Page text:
That’s the word Adonai, meaning Lord. The Hebrew Bible is all about God, His relationship with us and His love for us.
(6) When you’re ready, you may appreciate the benefit of learning some basics of grammar. Why? Because this will help you understand the forms in which words appear in your Hebrew Bible.
When you look up words in the lexicon, you need to know the root of the word — that’s how words are written in the lexicon. A resource like Bible Hub makes it simple to find the root, so you can look it up, even without knowing any grammar. (Google the Bible verse you want to see, followed by “Hebrew Text Analysis.” A page will open in Bible Hub, giving each word of that verse in Hebrew and English. Click on the Strong’s number at the left of each word, and a new page will open with the lexicon entries. That’s where you can find out the root of the word and how it appears in the lexicon for each Bible verse where that word is found. You can also find the particular meaning of the word in the context of each verse — and please note that the meaning of a word is specific for the Bible verse where that word appears.)
But if you’re willing to learn a little grammar, you can get even more out of this lexicon experience. You’ll learn how the roots of words get written in the Hebrew Bible as nouns and verbs, etc. You’ll understand the different meanings given to different forms of the same verb. (This is a very exciting part of learning verbs, and I recommend taking the leap!) You’ll also see how prepositions, articles, and pronouns get attached to the beginning and end of words.
So, basic grammar is worthwhile if you want to go further into biblical Hebrew. You don’t have to become a biblical scholar or linguist. Just learn the basics of nouns, articles, pronouns, and verbs. That’ll take you a long way into having fun looking things up in the lexicon and trying your hand at translating a Hebrew verse from the Bible.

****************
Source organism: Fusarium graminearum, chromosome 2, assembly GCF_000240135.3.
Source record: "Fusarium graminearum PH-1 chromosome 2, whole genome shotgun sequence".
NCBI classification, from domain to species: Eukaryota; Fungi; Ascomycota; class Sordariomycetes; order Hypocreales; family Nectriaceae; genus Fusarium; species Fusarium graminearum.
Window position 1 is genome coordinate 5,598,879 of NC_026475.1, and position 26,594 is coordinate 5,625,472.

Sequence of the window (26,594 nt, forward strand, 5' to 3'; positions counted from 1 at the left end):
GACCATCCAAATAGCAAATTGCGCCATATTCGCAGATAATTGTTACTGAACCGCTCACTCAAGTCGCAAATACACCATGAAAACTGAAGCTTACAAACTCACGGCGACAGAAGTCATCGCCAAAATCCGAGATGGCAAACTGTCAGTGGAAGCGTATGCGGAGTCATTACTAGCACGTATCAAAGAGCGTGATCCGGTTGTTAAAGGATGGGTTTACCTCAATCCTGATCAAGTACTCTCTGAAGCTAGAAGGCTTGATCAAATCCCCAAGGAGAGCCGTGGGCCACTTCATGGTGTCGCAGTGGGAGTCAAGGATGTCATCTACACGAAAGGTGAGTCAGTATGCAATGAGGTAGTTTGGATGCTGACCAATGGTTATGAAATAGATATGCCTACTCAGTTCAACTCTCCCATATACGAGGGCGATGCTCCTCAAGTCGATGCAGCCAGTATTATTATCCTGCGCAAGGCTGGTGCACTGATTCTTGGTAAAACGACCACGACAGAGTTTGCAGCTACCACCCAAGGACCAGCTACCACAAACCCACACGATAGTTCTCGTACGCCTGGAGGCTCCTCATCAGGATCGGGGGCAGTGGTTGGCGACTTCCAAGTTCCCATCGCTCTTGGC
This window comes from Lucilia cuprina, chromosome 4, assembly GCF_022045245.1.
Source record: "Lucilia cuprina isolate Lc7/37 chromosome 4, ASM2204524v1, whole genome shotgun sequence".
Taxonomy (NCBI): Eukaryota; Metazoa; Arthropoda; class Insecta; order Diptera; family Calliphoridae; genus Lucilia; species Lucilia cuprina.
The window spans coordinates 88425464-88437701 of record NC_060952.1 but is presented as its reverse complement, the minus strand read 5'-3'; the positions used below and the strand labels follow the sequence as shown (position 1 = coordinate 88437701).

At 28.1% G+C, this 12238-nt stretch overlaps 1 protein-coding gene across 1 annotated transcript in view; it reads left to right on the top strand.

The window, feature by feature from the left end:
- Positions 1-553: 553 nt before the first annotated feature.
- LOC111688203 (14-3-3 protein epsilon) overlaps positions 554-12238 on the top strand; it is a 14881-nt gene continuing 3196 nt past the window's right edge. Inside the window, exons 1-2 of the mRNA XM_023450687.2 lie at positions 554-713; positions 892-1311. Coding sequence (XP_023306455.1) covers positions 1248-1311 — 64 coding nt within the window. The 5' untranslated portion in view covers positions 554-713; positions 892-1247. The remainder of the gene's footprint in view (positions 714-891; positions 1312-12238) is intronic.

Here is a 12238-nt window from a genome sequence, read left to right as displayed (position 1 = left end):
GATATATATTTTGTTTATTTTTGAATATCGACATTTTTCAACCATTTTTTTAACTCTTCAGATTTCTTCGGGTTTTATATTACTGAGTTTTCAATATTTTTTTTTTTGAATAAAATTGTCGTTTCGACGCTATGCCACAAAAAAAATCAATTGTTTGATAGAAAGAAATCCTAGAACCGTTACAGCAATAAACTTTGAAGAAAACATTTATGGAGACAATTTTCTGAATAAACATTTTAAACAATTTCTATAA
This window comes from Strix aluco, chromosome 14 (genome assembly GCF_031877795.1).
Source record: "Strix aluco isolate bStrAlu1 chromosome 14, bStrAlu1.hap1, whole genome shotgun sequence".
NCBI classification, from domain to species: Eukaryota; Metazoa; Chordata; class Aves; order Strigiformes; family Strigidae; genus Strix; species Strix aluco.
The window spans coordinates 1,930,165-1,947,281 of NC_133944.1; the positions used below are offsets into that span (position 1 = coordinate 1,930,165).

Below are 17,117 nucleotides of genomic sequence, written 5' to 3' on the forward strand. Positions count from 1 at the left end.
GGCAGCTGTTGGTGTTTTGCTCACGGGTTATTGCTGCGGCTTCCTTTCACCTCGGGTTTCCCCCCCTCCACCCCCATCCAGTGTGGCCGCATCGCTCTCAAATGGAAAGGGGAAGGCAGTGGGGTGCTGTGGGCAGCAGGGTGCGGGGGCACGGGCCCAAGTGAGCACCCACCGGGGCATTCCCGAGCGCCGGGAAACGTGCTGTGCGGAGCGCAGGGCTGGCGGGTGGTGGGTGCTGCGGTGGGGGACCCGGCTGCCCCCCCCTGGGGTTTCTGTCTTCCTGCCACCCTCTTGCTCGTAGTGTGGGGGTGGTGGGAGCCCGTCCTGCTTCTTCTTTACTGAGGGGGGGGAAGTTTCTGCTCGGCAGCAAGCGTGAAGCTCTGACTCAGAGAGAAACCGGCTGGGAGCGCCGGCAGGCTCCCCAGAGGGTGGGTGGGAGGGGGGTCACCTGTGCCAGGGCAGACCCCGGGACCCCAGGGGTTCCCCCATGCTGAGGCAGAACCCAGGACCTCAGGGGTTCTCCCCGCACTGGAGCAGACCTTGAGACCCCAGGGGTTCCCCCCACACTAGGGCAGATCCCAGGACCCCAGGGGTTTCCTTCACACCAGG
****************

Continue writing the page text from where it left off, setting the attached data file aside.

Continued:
If you want to take this process at your own pace, and learn the alphabet and a few Hebrew words and names from the Bible, here’s a self-paced online video course I created just for you: Beginning Words in Biblical Hebrew. (This link opens in a new window at the Adventures with God online school.)
If you’re looking for a semester’s worth of grammar and vocabulary, I can recommend the book from which I learned biblical Hebrew:
(The following link opens a new window in Amazon. As an Amazon Associate, I earn from qualifying purchases.)
This book teaches you the Hebrew alphabet and pronunciation, covers the full range of basic grammar, and each lesson introduces words from the Hebrew Bible. Another feature I love about this book is that it gives you three stories from the Old Testament, and these stories are repeated several times. The first time you see a story, the language is simplified. Each time the story is repeated, new vocabulary is added and the sentence structures become more complex. It’s a great way to learn and practice Hebrew vocab and grammar, while reading stories you already know from your native language.
If you decide to go the full grammar route with biblical Hebrew, I do recommend that you engage the help of a teacher or instructor-led class. The instruction and encouragement of a fully immersive class experience gave me the foundation I needed, so that now I can enjoy reading from the Hebrew Bible, learning deeper nuances of words, and translating Bible verses.
I invite you to visit the next page in this series: Learn Biblical Hebrew.